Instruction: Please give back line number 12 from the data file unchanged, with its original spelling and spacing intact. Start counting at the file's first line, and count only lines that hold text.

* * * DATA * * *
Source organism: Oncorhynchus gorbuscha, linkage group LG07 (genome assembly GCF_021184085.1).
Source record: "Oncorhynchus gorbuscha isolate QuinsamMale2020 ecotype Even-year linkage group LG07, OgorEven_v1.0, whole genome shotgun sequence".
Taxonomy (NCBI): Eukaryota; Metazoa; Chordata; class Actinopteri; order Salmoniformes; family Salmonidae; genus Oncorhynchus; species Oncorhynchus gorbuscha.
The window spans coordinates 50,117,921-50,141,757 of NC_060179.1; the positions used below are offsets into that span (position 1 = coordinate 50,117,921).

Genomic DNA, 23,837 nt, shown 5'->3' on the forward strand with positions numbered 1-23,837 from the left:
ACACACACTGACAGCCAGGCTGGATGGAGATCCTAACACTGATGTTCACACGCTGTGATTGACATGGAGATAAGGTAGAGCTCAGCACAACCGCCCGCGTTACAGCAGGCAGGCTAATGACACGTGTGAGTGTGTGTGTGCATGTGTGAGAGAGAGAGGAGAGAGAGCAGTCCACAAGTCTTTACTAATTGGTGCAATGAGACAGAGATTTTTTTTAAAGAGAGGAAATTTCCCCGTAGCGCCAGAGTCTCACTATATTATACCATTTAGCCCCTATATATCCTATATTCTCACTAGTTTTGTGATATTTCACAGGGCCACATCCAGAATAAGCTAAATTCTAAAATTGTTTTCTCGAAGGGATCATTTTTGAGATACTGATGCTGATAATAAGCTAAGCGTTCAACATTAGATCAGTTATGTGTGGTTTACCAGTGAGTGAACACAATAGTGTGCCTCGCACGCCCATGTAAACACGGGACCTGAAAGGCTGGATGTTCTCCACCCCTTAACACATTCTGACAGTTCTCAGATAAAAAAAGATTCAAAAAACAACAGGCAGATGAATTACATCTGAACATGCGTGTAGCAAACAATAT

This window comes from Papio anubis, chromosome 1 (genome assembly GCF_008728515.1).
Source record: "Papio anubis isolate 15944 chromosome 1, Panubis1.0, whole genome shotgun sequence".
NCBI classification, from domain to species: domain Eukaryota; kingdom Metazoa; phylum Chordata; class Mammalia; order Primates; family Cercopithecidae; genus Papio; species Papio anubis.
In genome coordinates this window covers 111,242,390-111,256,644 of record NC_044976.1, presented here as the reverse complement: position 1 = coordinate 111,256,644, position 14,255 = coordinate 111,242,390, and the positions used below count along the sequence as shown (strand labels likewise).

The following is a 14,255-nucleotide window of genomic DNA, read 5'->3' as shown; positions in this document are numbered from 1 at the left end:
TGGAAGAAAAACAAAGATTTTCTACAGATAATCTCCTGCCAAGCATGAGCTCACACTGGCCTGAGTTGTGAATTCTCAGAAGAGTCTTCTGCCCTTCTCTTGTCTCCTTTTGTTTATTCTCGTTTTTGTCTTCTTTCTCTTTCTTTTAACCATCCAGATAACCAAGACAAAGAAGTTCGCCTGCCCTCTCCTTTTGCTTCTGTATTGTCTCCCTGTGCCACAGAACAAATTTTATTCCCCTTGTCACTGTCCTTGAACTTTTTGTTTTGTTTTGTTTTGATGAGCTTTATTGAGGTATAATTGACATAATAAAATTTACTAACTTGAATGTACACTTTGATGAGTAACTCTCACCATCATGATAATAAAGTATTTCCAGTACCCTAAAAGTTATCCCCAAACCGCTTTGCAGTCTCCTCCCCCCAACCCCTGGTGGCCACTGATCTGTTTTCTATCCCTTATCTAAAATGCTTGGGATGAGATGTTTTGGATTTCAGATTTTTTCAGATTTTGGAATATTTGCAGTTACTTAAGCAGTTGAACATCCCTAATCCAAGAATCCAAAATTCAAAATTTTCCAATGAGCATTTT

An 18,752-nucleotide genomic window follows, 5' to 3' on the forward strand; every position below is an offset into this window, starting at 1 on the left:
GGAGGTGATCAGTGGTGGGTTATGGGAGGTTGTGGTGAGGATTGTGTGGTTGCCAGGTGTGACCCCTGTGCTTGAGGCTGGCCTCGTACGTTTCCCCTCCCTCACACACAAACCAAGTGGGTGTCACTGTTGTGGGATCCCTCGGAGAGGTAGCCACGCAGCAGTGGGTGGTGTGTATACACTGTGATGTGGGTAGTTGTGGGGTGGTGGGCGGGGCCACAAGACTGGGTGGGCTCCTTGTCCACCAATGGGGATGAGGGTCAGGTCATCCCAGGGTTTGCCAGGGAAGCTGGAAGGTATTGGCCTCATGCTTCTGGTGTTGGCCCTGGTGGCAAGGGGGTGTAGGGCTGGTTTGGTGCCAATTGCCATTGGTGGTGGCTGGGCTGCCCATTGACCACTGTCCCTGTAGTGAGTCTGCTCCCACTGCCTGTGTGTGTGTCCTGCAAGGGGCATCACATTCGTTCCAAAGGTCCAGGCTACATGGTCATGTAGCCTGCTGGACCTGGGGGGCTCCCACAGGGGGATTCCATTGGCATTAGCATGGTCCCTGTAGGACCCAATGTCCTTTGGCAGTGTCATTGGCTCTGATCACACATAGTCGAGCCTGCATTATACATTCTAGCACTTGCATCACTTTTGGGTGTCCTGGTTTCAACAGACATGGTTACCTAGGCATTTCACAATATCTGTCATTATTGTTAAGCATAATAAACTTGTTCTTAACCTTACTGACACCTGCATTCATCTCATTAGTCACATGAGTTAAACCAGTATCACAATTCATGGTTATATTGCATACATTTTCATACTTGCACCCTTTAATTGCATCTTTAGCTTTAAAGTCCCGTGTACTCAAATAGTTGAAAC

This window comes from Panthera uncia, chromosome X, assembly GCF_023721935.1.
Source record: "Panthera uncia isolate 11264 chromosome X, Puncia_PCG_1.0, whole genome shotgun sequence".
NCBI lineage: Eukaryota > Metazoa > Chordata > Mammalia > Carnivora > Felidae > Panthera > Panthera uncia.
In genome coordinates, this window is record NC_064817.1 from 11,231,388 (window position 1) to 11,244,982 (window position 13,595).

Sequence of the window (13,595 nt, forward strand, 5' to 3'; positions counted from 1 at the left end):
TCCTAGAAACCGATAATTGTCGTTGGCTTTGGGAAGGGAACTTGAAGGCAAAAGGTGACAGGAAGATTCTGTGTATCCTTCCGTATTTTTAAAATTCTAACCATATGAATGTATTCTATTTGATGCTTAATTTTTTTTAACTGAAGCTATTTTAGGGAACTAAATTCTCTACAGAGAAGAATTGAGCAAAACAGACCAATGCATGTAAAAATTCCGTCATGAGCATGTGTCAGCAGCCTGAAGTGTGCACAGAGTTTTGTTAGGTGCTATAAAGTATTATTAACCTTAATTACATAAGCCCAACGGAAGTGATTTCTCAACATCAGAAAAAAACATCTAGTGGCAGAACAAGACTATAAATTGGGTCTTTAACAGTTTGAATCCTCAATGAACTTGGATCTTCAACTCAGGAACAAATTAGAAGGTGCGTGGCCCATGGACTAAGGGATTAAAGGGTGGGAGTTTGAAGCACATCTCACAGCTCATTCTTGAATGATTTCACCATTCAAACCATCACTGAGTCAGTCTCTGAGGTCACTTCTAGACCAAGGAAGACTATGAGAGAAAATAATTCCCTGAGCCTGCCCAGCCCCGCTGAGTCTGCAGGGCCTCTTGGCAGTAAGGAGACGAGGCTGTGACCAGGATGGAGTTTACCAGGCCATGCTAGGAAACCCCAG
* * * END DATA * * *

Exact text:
TGGAAGAAAAACAAAGATTTTCTACAGATAATCTCCTGCCAAGCATGAGCTCACACTGGCCTGAGTTGTGAATTCTCAGAAGAGTCTTCTGCCCTTCTCTTGTCTCCTTTTGTTTATTCTCGTTTTTGTCTTCTTTCTCTTTCTTTTAACCATCCAGATAACCAAGACAAAGAAGTTCGCCTGCCCTCTCCTTTTGCTTCTGTATTGTCTCCCTGTGCCACAGAACAAATTTTATTCCCCTTGTCACTGTCCTTGAACTTTTTGTTTTGTTTTGTTTTGATGAGCTTTATTGAGGTATAATTGACATAATAAAATTTACTAACTTGAATGTACACTTTGATGAGTAACTCTCACCATCATGATAATAAAGTATTTCCAGTACCCTAAAAGTTATCCCCAAACCGCTTTGCAGTCTCCTCCCCCCAACCCCTGGTGGCCACTGATCTGTTTTCTATCCCTTATCTAAAATGCTTGGGATGAGATGTTTTGGATTTCAGATTTTTTCAGATTTTGGAATATTTGCAGTTACTTAAGCAGTTGAACATCCCTAATCCAAGAATCCAAAATTCAAAATTTTCCAATGAGCATTTT